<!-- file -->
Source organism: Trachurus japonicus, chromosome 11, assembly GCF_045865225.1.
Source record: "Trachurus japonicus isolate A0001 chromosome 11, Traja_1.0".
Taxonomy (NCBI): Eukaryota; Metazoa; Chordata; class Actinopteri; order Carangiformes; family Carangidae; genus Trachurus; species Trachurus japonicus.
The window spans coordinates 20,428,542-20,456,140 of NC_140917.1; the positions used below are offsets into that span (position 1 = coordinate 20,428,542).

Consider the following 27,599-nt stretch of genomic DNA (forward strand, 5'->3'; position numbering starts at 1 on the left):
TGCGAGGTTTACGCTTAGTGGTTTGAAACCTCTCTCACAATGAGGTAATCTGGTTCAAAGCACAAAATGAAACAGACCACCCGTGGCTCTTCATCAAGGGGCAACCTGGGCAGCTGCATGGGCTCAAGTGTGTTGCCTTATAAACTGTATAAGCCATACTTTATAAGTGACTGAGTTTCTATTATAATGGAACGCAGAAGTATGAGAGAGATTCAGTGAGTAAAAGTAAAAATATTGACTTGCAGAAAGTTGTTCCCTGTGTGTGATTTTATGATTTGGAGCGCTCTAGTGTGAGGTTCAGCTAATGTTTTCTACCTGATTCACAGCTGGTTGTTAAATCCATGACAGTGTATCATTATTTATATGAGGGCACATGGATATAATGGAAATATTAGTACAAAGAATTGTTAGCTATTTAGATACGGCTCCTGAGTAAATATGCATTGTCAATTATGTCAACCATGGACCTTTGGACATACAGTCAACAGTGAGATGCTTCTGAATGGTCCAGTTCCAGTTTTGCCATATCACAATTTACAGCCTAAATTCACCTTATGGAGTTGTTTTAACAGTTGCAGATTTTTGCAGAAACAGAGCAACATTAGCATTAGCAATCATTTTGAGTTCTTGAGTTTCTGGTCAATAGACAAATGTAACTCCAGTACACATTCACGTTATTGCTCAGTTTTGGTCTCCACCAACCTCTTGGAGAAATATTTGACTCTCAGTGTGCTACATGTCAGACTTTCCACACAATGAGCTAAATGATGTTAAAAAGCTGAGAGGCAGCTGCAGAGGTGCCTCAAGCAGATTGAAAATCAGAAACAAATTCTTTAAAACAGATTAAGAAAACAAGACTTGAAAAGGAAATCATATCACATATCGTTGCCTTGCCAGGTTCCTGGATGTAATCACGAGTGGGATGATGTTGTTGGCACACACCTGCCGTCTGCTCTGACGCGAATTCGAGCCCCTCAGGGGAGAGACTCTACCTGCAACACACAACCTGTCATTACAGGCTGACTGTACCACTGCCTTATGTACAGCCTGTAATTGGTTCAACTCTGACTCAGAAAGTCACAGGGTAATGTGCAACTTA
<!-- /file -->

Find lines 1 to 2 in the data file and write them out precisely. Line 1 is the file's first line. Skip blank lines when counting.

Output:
Source organism: Trachurus japonicus, chromosome 11, assembly GCF_045865225.1.
Source record: "Trachurus japonicus isolate A0001 chromosome 11, Traja_1.0".